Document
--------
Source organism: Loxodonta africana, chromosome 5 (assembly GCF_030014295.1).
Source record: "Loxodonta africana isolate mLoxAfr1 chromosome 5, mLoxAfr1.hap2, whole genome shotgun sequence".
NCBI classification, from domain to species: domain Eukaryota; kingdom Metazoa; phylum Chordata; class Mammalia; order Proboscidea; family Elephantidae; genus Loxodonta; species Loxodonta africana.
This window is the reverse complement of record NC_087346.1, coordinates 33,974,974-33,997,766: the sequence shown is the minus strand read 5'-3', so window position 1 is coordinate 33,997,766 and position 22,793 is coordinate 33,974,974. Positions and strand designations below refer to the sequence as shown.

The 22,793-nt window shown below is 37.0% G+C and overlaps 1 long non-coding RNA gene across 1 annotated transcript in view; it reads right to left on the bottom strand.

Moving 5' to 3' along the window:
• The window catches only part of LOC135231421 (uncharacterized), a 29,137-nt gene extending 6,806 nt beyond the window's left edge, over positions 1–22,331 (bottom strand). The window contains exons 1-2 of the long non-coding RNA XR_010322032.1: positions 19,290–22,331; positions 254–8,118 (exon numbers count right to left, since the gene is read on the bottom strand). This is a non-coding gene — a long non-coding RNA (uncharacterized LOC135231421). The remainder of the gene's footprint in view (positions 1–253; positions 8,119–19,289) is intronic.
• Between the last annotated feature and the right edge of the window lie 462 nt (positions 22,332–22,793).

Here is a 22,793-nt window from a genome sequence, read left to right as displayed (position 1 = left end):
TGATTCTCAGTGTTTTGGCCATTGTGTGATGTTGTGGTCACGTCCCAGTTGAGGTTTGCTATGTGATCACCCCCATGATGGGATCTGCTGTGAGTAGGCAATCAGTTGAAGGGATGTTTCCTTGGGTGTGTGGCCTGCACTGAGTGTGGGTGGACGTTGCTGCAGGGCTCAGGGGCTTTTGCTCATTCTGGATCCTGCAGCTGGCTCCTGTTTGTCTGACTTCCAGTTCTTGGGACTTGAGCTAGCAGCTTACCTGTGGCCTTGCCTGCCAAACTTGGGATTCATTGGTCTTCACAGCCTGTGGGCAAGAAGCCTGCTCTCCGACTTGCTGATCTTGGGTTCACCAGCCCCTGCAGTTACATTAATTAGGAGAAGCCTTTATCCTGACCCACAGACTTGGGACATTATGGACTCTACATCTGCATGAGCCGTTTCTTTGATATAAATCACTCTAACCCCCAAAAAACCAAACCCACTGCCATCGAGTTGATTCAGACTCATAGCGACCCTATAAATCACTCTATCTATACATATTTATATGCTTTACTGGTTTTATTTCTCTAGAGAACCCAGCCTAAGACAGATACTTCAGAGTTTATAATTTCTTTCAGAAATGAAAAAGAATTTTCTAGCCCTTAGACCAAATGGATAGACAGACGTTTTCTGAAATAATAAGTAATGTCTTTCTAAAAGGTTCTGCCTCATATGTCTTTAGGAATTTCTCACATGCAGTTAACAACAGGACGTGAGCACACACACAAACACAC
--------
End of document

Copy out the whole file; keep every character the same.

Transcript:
Source organism: Loxodonta africana, chromosome 5 (assembly GCF_030014295.1).
Source record: "Loxodonta africana isolate mLoxAfr1 chromosome 5, mLoxAfr1.hap2, whole genome shotgun sequence".
NCBI classification, from domain to species: domain Eukaryota; kingdom Metazoa; phylum Chordata; class Mammalia; order Proboscidea; family Elephantidae; genus Loxodonta; species Loxodonta africana.
This window is the reverse complement of record NC_087346.1, coordinates 33,974,974-33,997,766: the sequence shown is the minus strand read 5'-3', so window position 1 is coordinate 33,997,766 and position 22,793 is coordinate 33,974,974. Positions and strand designations below refer to the sequence as shown.

The 22,793-nt window shown below is 37.0% G+C and overlaps 1 long non-coding RNA gene across 1 annotated transcript in view; it reads right to left on the bottom strand.

Moving 5' to 3' along the window:
• The window catches only part of LOC135231421 (uncharacterized), a 29,137-nt gene extending 6,806 nt beyond the window's left edge, over positions 1–22,331 (bottom strand). The window contains exons 1-2 of the long non-coding RNA XR_010322032.1: positions 19,290–22,331; positions 254–8,118 (exon numbers count right to left, since the gene is read on the bottom strand). This is a non-coding gene — a long non-coding RNA (uncharacterized LOC135231421). The remainder of the gene's footprint in view (positions 1–253; positions 8,119–19,289) is intronic.
• Between the last annotated feature and the right edge of the window lie 462 nt (positions 22,332–22,793).

Here is a 22,793-nt window from a genome sequence, read left to right as displayed (position 1 = left end):
TGATTCTCAGTGTTTTGGCCATTGTGTGATGTTGTGGTCACGTCCCAGTTGAGGTTTGCTATGTGATCACCCCCATGATGGGATCTGCTGTGAGTAGGCAATCAGTTGAAGGGATGTTTCCTTGGGTGTGTGGCCTGCACTGAGTGTGGGTGGACGTTGCTGCAGGGCTCAGGGGCTTTTGCTCATTCTGGATCCTGCAGCTGGCTCCTGTTTGTCTGACTTCCAGTTCTTGGGACTTGAGCTAGCAGCTTACCTGTGGCCTTGCCTGCCAAACTTGGGATTCATTGGTCTTCACAGCCTGTGGGCAAGAAGCCTGCTCTCCGACTTGCTGATCTTGGGTTCACCAGCCCCTGCAGTTACATTAATTAGGAGAAGCCTTTATCCTGACCCACAGACTTGGGACATTATGGACTCTACATCTGCATGAGCCGTTTCTTTGATATAAATCACTCTAACCCCCAAAAAACCAAACCCACTGCCATCGAGTTGATTCAGACTCATAGCGACCCTATAAATCACTCTATCTATACATATTTATATGCTTTACTGGTTTTATTTCTCTAGAGAACCCAGCCTAAGACAGATACTTCAGAGTTTATAATTTCTTTCAGAAATGAAAAAGAATTTTCTAGCCCTTAGACCAAATGGATAGACAGACGTTTTCTGAAATAATAAGTAATGTCTTTCTAAAAGGTTCTGCCTCATATGTCTTTAGGAATTTCTCACATGCAGTTAACAACAGGACGTGAGCACACACACAAACACAC